-Some were washed into the pits by the rain. Some were in the manure he put in the pits. When Mr. Sawadogo saw the seedlings growing, he decided to protect them. When he harvested the millet, he cut the stalks at about waist level. The part of the stalk that was left in the ground protected the young trees from the grazing animals.

HOST
-Mr. Sawadogo took it a step further and even started his own land regeneration project, didn’t he?

NDUGU YOBANI
-Yes. He collected seeds of many wild fruit and fodder trees, and planted them in pits in the wet season. He even started to grow fodder grasses like Gamba grass in the pits.

HOST
-What a wonderful and simple idea. Of course, it took a long time, but now – on land that nobody wanted because it was so poor – he has a 12-hectare forest!

NDUGU YOBANI
-Yes, people say that he has nearly sixty species of trees and grasses growing on that land. When I heard this, I thought planting in zai holes was worth a try. So a few years ago, during the dry season, I dug pits and put manure and crop residues in each pit and left it all to become compost. It seemed best to start like Mr Sawadogo did – with cereals. So, when the rains came, I sowed a few grains in each hole.

HOST
-What happened?

NDUGU YOBANI
-Good news! My crops grew better and yielded more, because the rain collected in the planting pits and also the manure was concentrated there, directly where the plants were growing. It’s the best possible way to use the little manure that we have, and I don’t need to spend money for fertilizer in the bag.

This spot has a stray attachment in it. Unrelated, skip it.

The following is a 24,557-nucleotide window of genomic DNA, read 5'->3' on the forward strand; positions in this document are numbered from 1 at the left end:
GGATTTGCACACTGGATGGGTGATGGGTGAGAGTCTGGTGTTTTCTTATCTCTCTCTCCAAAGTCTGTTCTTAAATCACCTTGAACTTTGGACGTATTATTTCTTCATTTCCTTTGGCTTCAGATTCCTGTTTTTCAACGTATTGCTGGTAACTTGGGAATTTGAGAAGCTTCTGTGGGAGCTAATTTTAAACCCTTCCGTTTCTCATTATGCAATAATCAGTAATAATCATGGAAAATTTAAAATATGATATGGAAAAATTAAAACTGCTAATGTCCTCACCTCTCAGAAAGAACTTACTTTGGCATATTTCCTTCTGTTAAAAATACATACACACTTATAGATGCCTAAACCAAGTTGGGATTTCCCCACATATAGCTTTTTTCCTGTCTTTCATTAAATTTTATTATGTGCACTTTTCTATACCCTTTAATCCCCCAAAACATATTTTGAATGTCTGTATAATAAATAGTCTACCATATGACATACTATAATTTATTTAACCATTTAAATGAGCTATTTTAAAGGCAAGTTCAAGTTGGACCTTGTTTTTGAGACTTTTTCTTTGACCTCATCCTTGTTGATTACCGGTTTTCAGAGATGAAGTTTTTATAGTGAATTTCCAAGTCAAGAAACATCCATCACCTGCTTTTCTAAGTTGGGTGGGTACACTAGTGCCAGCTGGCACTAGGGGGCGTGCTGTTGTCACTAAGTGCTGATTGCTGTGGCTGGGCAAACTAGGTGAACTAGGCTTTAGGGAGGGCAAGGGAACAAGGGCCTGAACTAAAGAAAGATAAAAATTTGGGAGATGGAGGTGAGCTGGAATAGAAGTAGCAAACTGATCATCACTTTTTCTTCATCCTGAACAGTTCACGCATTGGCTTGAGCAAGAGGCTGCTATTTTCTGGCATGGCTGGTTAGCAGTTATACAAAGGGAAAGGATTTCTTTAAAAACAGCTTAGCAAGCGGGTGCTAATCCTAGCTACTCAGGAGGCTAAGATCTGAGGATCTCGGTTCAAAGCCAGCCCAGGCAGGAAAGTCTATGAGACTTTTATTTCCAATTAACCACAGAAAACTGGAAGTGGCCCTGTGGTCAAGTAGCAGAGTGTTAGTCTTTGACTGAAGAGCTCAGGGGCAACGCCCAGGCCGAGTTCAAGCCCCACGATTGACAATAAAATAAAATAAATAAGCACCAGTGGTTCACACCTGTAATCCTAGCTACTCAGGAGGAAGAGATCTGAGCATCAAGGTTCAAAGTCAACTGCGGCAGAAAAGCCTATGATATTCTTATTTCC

HOST
-But then you also started planting trees in the zai holes?

NDUGU YOBANI
-Yes, like Mr. Sawadogo, I wanted to bring some of the useful trees back to the land. I collected and planted neem seeds. And yellow plum began growing in my planting pits, too. So I cared for these trees and then I collected more tree seeds and grasses and planted them in the pits. Now I have ten species of trees and grasses on my land!

HOST
-That sounds impressive. Tell us how your family has benefited from this?

NDUGU YOBANI
-Well, now I grow enough food to feed my family. And my wife is very happy to have trees in our fields because she doesn’t have to walk so far to collect firewood. If you don’t lop too much, the branches grow back again.

HOST
-Is there anything else you’d like to share with us today?

NDUGU YOBANI
-Yes, spread the word to other farmers! I also want to thank Mr. Sawadogo for his efforts in saving the land, and for providing an example for people like me to follow.

HOST
-And thank you, Mr. Ndugu, for sharing your success with us today.

MUSICAL BREAK.
EXTRO

HOST
-Mr. Yobani was able to make his land fertile again by following Mr. Sawadogo’s example of planting in zai holes. Zai planting is a simple and low-cost way to put nutrients back into the soil and return some disappearing trees to your farm. Sometimes, simple observations – such as how nutrients and water concentrate in one place – can lead to new ways of growing trees and other crops. We must thank Mr. Sawadogo for taking the time to experiment with zai on his farm, and for sharing his success so that farmers like Mr. Ndugu can also benefit.

Acknowledgements

Contributed by Belinda Bruce, Vancouver, Canada.

Reviewed by Ann Waters-Bayer and Chesha Wettasinha, ETC Ecoculture, The Netherlands.

Information Sources

Reij, Chris, and Ann Waters-Bayer, eds. Farmer innovation in Africa: a source of inspiration for agricultural development. London: Earthscan Publications, 2001. Earthscan Publications, 120 Pentonville Road, London, N1 9JN, UK. URL: www.earthscan.co.uk